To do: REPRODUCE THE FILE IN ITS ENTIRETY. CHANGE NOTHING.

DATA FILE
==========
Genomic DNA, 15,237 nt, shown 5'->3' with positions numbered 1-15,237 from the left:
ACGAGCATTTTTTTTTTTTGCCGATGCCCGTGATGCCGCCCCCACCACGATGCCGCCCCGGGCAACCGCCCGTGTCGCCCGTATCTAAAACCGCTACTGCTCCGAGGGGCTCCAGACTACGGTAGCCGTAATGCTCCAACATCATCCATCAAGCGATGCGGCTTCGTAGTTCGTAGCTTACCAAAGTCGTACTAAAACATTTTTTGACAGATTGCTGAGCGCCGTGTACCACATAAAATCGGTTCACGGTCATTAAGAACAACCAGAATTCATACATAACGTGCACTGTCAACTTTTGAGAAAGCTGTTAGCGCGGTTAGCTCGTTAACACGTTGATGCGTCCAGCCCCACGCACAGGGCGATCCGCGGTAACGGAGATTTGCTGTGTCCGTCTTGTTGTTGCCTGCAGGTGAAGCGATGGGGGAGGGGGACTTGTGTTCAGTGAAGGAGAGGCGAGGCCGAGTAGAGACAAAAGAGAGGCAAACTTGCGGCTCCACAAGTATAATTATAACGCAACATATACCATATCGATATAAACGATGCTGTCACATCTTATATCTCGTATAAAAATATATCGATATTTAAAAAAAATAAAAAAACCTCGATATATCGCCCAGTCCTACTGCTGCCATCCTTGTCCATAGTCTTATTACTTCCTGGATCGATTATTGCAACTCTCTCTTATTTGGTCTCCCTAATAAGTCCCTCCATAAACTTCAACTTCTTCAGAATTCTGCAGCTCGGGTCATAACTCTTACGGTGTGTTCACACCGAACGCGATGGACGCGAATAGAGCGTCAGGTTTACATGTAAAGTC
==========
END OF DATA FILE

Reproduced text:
Genomic DNA, 15,237 nt, shown 5'->3' with positions numbered 1-15,237 from the left:
ACGAGCATTTTTTTTTTTTGCCGATGCCCGTGATGCCGCCCCCACCACGATGCCGCCCCGGGCAACCGCCCGTGTCGCCCGTATCTAAAACCGCTACTGCTCCGAGGGGCTCCAGACTACGGTAGCCGTAATGCTCCAACATCATCCATCAAGCGATGCGGCTTCGTAGTTCGTAGCTTACCAAAGTCGTACTAAAACATTTTTTGACAGATTGCTGAGCGCCGTGTACCACATAAAATCGGTTCACGGTCATTAAGAACAACCAGAATTCATACATAACGTGCACTGTCAACTTTTGAGAAAGCTGTTAGCGCGGTTAGCTCGTTAACACGTTGATGCGTCCAGCCCCACGCACAGGGCGATCCGCGGTAACGGAGATTTGCTGTGTCCGTCTTGTTGTTGCCTGCAGGTGAAGCGATGGGGGAGGGGGACTTGTGTTCAGTGAAGGAGAGGCGAGGCCGAGTAGAGACAAAAGAGAGGCAAACTTGCGGCTCCACAAGTATAATTATAACGCAACATATACCATATCGATATAAACGATGCTGTCACATCTTATATCTCGTATAAAAATATATCGATATTTAAAAAAAATAAAAAAACCTCGATATATCGCCCAGTCCTACTGCTGCCATCCTTGTCCATAGTCTTATTACTTCCTGGATCGATTATTGCAACTCTCTCTTATTTGGTCTCCCTAATAAGTCCCTCCATAAACTTCAACTTCTTCAGAATTCTGCAGCTCGGGTCATAACTCTTACGGTGTGTTCACACCGAACGCGATGGACGCGAATAGAGCGTCAGGTTTACATGTAAAGTC